AUSTIN (KXAN) — A group of homeowners that has successfully sued the City of Austin over its zoning notification process was back in front of a judge Tuesday arguing the City still isn’t following the rules.
The group’s lawsuit claims the City of Austin neglected to follow a ruling made in 2020 — which overturned an overhaul of the city’s Land Development Code (LDC) — when city council pushed through several additional LDC changes aimed at affordability over the past few years.
“The heart of the prior injunction was that when the city proposes changes to the possible use of land by Austin citizens who own land it must give notice to those landowners and provide an opportunity to protest. That’s what they were ordered to do in the first case, upheld on appeal and what they have failed to do in this case,” Doug Becker, the attorney representing the homeowners, said.
The crux of the claim is that the City of Austin failed to notify residents properly of those overarching zoning changes. Becker told a judge the argument is “not about the wisdom of the policies,” but about the process for putting them in place.
“The City appreciates the Court’s careful consideration of the issues raised in the Motion to Enforce and we are confident that the City complied with state law, including the judgment when it approved the four ordinances,” a City of Austin spokesperson said.
The lawsuit filed earlier this year targets these four ordinances:
- Vertical Mixed-Use II (VMU2)
- Residential in Commercial Property
- Compatibility standards
- Affordability Unlocked
All of the programs have an affordability element tied to them, offering incentives for more affordable units to be built.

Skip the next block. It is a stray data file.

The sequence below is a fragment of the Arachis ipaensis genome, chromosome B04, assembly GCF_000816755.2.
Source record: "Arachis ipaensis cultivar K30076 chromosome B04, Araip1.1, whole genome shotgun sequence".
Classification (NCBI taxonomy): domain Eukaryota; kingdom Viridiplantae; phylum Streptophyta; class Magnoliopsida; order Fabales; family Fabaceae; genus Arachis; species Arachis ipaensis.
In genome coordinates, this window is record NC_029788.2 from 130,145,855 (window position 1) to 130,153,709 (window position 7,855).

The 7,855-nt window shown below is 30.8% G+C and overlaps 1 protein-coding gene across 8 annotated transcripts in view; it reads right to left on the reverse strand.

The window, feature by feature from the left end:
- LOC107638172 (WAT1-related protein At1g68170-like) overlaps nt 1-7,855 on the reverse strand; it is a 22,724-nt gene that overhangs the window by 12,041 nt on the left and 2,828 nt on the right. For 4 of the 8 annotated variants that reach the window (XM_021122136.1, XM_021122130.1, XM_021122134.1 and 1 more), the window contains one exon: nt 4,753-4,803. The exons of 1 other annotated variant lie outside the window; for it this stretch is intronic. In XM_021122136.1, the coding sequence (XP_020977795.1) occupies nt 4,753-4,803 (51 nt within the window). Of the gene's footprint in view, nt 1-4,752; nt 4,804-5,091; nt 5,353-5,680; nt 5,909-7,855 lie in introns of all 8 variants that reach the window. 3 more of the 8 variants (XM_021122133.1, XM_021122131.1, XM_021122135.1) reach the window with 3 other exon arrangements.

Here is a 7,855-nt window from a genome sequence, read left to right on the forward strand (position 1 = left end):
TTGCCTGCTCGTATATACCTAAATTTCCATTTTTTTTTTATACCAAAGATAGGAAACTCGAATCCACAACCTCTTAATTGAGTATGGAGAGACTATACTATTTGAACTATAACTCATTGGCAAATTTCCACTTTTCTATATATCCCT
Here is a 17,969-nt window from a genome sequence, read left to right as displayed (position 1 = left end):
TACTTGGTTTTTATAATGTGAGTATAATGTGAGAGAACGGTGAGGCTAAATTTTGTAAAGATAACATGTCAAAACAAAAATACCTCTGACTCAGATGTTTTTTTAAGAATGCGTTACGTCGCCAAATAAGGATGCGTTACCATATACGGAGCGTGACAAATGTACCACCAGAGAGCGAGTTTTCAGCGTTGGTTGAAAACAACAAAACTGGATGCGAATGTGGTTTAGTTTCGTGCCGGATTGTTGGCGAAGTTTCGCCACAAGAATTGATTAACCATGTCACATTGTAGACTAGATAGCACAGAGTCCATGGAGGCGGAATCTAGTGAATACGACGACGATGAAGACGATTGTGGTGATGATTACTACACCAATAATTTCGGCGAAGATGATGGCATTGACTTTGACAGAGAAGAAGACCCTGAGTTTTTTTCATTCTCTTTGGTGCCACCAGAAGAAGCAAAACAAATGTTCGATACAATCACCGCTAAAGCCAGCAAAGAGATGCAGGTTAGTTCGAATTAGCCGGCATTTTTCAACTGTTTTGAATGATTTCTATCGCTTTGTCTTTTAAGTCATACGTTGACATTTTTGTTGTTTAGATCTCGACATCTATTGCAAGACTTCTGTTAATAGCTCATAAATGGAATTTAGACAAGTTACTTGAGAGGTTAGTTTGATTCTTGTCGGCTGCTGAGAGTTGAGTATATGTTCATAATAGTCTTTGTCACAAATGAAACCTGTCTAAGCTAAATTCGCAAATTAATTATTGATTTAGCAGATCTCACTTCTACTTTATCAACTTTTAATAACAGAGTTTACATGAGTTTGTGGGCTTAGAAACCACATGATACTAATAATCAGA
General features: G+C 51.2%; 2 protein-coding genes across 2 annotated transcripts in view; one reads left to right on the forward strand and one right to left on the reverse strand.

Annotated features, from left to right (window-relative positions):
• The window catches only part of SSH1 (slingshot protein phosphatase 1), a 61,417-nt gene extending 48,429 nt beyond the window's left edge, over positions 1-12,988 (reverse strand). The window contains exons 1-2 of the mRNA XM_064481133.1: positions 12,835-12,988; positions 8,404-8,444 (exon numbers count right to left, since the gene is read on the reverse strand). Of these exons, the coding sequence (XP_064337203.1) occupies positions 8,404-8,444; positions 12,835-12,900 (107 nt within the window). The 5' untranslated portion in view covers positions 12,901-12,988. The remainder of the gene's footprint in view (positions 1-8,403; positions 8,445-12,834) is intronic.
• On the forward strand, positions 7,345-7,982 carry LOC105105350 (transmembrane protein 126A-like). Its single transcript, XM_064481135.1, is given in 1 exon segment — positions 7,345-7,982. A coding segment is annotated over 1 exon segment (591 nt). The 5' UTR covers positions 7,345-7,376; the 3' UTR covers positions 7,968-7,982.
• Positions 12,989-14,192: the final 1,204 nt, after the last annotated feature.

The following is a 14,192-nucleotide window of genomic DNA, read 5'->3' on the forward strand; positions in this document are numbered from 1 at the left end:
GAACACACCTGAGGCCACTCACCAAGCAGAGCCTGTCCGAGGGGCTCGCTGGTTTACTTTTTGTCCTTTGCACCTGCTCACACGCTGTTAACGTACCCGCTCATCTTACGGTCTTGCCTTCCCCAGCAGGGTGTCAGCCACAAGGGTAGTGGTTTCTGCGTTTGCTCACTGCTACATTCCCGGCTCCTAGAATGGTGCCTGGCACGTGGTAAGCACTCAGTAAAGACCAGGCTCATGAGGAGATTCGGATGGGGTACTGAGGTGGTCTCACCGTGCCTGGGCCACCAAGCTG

The lawsuit was the subject of a protest last month, which was attended by several current city council members and Congressman Greg Casar, a former member.
“My position is, they should be protesting. But they shouldn’t be protesting at the courthouse they should be protesting down at City Hall because the City is the one who did this wrong and therefore should get the blame for our having to file this lawsuit,” said Becker.
Judge Jessica Mangram will issue a ruling. There is no deadline for that decision.
Changes to the process
Austin City Council has said it will continue to make changes to its LDC to encourage more affordable housing. Mayor Kirk Watson is working to make the notification process more sound. It was one of the items taken up by Austin City Council last week.
“As we consider notice going forward on any of these items that make these changes that we are going to at least my hope is that we seek robust, complete notice in a way where people feel like we have a credible process, they’re not being left out,” Watson said in work session Tuesday.
Austin City Council members unanimously approved an item tied to the LDC notification process with Alter abstaining last week.
“Recent comments that Mayor Watson has made and that a couple of the city council members have made publicly give me some hope,” Becker said when asked about the changes. “There [are] a few city council members now who were not on council when the prior case was litigated. I guess I have hope that all of them will recognize the law and follow the law.”